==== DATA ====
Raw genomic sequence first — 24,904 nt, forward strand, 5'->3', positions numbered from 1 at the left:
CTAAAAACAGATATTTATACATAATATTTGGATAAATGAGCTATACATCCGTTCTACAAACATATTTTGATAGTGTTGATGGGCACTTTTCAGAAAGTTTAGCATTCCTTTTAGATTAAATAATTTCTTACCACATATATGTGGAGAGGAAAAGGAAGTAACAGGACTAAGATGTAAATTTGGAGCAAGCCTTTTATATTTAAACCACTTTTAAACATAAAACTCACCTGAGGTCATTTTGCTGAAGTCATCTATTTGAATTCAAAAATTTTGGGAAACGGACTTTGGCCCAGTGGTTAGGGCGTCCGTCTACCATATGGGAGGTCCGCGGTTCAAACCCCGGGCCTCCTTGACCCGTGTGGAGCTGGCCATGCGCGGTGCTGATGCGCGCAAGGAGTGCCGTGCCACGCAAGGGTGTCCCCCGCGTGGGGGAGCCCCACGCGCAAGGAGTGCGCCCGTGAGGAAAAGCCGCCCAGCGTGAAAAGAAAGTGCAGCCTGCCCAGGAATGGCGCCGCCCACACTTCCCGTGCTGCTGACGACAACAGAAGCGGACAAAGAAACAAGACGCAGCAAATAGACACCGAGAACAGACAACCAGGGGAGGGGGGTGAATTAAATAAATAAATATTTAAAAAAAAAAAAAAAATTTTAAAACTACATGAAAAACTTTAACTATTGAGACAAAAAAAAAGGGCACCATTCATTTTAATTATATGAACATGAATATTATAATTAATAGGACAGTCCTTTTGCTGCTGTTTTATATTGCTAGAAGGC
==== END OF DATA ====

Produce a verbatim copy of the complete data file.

Raw genomic sequence first — 24,904 nt, forward strand, 5'->3', positions numbered from 1 at the left:
CTAAAAACAGATATTTATACATAATATTTGGATAAATGAGCTATACATCCGTTCTACAAACATATTTTGATAGTGTTGATGGGCACTTTTCAGAAAGTTTAGCATTCCTTTTAGATTAAATAATTTCTTACCACATATATGTGGAGAGGAAAAGGAAGTAACAGGACTAAGATGTAAATTTGGAGCAAGCCTTTTATATTTAAACCACTTTTAAACATAAAACTCACCTGAGGTCATTTTGCTGAAGTCATCTATTTGAATTCAAAAATTTTGGGAAACGGACTTTGGCCCAGTGGTTAGGGCGTCCGTCTACCATATGGGAGGTCCGCGGTTCAAACCCCGGGCCTCCTTGACCCGTGTGGAGCTGGCCATGCGCGGTGCTGATGCGCGCAAGGAGTGCCGTGCCACGCAAGGGTGTCCCCCGCGTGGGGGAGCCCCACGCGCAAGGAGTGCGCCCGTGAGGAAAAGCCGCCCAGCGTGAAAAGAAAGTGCAGCCTGCCCAGGAATGGCGCCGCCCACACTTCCCGTGCTGCTGACGACAACAGAAGCGGACAAAGAAACAAGACGCAGCAAATAGACACCGAGAACAGACAACCAGGGGAGGGGGGTGAATTAAATAAATAAATATTTAAAAAAAAAAAAAAAATTTTAAAACTACATGAAAAACTTTAACTATTGAGACAAAAAAAAAGGGCACCATTCATTTTAATTATATGAACATGAATATTATAATTAATAGGACAGTCCTTTTGCTGCTGTTTTATATTGCTAGAAGGC